10 Tips for Selling Change
You have great ideas for your association—new services, high-tech solutions, and sweeping reorganization plans. But how do you get staff and stakeholders to buy into your vision and support you along the way? Here are 10 strategies to keep in mind for implementing changes effectively.
1. Act quickly.
Communicate impending changes as soon as possible. That way, the rumor mill won’t have a chance to grind out stories that aren’t true.
2. Explain the decision.
Tell stakeholders why the change is important and how it affects them positively. For example, will it enable them to do their work better and faster? Is it an improvement over the old way? If you disguise or distort the reasons for change, stakeholders will be doubly antagonistic when they learn the truth.
3. Suggest change as a trial.
State the problems created by the old method or program, then say, “Let’s try this and see how it works.”
4. Be careful of status.
Every organization has status symbols that are zealously sought and jealously guarded. Don’t let change build one person’s or program’s status at the expense of another’s.
5. Personalize the change.
Take the time to explain changes to individuals. Make sure each person on your team knows how the change will affect his or her role. If some employees or volunteers must learn new skills or fill new jobs, let them know they’ve been selected to help the association because of their special abilities.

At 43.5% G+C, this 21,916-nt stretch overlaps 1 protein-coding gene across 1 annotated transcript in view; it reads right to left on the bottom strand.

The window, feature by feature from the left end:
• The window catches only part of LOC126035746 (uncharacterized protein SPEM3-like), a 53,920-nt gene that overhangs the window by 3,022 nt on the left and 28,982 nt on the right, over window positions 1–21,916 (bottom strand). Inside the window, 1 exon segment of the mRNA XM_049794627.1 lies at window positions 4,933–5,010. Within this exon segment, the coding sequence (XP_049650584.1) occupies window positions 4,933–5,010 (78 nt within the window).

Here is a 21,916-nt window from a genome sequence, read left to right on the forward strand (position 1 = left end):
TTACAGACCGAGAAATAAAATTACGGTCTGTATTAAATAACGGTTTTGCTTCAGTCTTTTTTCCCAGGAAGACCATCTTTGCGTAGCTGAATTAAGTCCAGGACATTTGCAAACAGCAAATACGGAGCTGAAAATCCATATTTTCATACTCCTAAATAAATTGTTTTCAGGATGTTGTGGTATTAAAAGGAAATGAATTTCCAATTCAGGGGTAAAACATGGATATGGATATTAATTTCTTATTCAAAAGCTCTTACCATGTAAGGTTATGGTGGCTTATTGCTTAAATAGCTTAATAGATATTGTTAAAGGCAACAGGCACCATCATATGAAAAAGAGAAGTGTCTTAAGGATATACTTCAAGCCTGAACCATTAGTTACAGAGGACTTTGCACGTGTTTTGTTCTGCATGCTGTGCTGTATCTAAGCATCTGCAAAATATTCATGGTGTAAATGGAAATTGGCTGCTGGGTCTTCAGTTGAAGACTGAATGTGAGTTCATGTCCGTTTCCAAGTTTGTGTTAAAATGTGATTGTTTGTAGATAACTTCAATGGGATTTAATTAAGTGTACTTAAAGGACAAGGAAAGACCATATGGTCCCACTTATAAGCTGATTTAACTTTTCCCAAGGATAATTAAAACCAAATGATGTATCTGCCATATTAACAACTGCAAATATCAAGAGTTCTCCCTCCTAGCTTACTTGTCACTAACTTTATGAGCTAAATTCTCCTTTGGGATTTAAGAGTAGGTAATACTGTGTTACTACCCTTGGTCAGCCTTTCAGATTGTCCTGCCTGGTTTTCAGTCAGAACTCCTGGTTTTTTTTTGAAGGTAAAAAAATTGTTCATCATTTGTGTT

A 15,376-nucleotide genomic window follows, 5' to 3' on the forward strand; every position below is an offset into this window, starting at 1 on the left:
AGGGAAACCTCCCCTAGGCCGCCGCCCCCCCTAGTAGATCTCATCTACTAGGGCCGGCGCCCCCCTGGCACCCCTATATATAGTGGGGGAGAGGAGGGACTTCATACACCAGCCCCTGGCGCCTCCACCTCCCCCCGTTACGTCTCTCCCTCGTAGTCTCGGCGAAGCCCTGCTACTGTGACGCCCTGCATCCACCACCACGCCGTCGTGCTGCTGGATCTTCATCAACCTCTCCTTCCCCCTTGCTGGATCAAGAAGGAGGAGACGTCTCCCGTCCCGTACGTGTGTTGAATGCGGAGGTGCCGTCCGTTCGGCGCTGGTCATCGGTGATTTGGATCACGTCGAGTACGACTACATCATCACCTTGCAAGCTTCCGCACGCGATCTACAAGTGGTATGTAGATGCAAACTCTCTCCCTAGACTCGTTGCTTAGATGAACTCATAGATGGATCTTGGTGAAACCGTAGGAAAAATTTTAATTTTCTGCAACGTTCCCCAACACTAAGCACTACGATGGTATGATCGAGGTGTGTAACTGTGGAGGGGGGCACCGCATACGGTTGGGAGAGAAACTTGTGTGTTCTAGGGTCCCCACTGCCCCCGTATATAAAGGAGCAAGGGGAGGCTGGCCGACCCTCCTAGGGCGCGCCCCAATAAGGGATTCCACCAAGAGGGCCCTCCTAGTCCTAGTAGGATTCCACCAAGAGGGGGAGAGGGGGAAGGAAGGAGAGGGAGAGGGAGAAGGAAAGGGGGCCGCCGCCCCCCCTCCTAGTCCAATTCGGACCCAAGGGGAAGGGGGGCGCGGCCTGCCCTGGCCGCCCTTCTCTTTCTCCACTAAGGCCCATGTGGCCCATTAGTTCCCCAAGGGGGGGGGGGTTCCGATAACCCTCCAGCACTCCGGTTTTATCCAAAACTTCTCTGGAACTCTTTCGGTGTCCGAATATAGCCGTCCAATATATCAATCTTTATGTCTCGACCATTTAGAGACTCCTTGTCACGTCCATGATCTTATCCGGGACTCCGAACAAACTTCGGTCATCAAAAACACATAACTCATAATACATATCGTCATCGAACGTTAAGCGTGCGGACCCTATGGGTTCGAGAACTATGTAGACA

6. Solicit group input.
Whenever possible, invite your stakeholders to participate. For example, have them try new equipment you’re considering and, if feasible, let them vote their preference. But don’t try to use participation as a device to make an arbitrary change acceptable.
7. Make no small changes.
Save your energy for important changes. It might be more convenient to have file a cabinet located four feet to the left, but if it causes a fight, why bother?
8. Don’t overdo it.
Don’t unsettle your people by springing a batch of changes, one after the other. Try to space them out or weld them all into one major reorganization.
9. Be patient.
Don’t expect new procedures, ideas, or equipment to be an instant success. It takes awhile for people to adjust to change and get back to peak performance.
10. Watch for red flags.
Stay on the lookout for hardcore resistance signals from staff or stakeholders. When you do face opposition, don’t try to bulldoze the change through. First, find out what people object to and work to eliminate the cause of their fears or reservations.